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Windows Resources

Weatherize Your Windows: Tips to Keep Your Home Warm This Winter

Brrr…feel that cold? When you have phantom drafts, chilling out at home takes on a whole different meaning. Drafts can be a real drag—especially during the height of winter, when all you want to do is curl up by the TV until the weather subsides.

And we haven’t even gotten to your energy bills! Drafts can cause winter heating costs to skyrocket—not great news, considering that average heating costs range somewhere between $600 to $2,000, depending on the type of fuel you use.

The good news is that you can put a significant dent in those costs with a DIY improvement that will run you less than $10.00. Weatherizing your windows with caulk and foam tape prevents drafts that can lower your home’s temperature, forcing you to crank up the heat and driving your energy bills up. Here’s how you can get better heating performance—all with a quick afternoon project.

Table of Contents

little girl sitting by the window

Detecting Air Leaks

Just because you can feel a draft doesn’t mean you can locate its source. That’s where this little test can come in handy. Here’s how you do it.

  • Turn off the heat to eliminate air movement from the vents.
  • Light a candle and take it around to each window.
  • Hold the candle still. If the flame flickers, you have a draft near that window.

caulking windows

Applying Silicone Sealant

Once you’ve determined where the air leaks are coming from, it’s time to get down to weatherizing! And your first move will be to remove the existing caulk around the window panes and to replace it with new sealant.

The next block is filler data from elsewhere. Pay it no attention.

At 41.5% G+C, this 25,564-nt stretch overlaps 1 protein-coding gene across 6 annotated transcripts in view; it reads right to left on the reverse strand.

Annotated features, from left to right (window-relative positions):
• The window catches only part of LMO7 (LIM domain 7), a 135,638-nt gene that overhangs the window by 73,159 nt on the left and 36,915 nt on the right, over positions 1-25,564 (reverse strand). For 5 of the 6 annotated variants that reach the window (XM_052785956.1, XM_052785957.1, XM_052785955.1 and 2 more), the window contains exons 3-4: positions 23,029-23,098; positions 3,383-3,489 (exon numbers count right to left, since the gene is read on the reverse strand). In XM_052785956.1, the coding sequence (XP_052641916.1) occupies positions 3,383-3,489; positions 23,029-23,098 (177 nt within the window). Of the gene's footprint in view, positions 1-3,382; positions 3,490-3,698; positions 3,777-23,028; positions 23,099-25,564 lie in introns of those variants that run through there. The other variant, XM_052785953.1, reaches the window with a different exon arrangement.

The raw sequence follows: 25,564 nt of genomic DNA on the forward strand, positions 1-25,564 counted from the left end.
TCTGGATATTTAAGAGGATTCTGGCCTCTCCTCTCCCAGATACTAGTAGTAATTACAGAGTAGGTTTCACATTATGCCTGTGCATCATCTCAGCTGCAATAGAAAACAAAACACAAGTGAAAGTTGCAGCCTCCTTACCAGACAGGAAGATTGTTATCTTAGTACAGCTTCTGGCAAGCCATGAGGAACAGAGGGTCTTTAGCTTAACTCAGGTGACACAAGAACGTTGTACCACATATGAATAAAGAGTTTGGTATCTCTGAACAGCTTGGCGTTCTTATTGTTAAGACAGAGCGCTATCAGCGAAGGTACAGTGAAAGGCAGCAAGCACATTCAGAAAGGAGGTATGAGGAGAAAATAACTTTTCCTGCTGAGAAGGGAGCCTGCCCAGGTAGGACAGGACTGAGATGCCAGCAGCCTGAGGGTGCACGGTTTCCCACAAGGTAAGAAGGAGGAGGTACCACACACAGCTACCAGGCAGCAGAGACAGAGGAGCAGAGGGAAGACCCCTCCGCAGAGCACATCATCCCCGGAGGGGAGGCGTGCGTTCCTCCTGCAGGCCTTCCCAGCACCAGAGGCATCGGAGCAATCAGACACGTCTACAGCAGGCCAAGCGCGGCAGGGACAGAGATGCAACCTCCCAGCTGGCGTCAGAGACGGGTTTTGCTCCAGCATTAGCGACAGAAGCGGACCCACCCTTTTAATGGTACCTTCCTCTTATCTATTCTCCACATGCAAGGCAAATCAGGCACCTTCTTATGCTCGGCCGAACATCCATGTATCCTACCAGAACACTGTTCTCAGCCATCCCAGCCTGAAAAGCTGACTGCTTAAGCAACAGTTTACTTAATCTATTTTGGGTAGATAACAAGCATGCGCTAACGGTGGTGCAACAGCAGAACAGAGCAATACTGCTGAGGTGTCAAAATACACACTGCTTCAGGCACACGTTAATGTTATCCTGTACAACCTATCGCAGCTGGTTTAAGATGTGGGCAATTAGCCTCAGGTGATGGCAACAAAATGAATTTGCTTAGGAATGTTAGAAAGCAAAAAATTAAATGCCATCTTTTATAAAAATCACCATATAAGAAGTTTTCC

This applies to any windows where you detected drafts, but you should also perform a visual inspection of the caulking around other windows as well. If it is dry and cracking, it should be replaced.

  • Use a razor blade or utility knife to scrape out the existing sealant.
  • Wipe off any dust or sealant remnants with a damp cloth.
  • Dry off the surface and spread a fresh bead of silicone sealant at the point where the window glass meets the pane (do not apply caulk to the window’s moving parts).
  • Smooth the silicone down with a cloth to form a complete seal.
  • Don’t forget the glass on your doors either! They can use some love too!

 insulating with foam tape

Adding Foam Tape

Next, you’ll need to address the other parts of your windows: specifically the sides that go up and down. You can accomplish that by placing adhesive foam tape around the outsides of each sash. Remove the paper backing and press it into place with your fingers.

Going the Extra Mile: Other Weatherproofing Strategies

Sometimes your windows might need a little extra oomph, especially if they’re older or if you don’t have storm windows. Luckily, there are a couple of techniques you can use for extra insulation.

  • Window Film: This self-adhesive polyester film sits over your windows to form an insulating seal and block drafts. It’s easy to add, costs less than $15.00 and is available for purchase at your local home improvement store.
  • Thermal Curtains: Thermal insulating curtains typically have two or three layers of thick fabric, combined with a layer of acrylic foam to prevent air infiltration and cold. Costs vary, but you can typically find them for less than $50.00.

A warm home and lower energy bills? Now that’s a cool deal! (But you know, not literally cool.)

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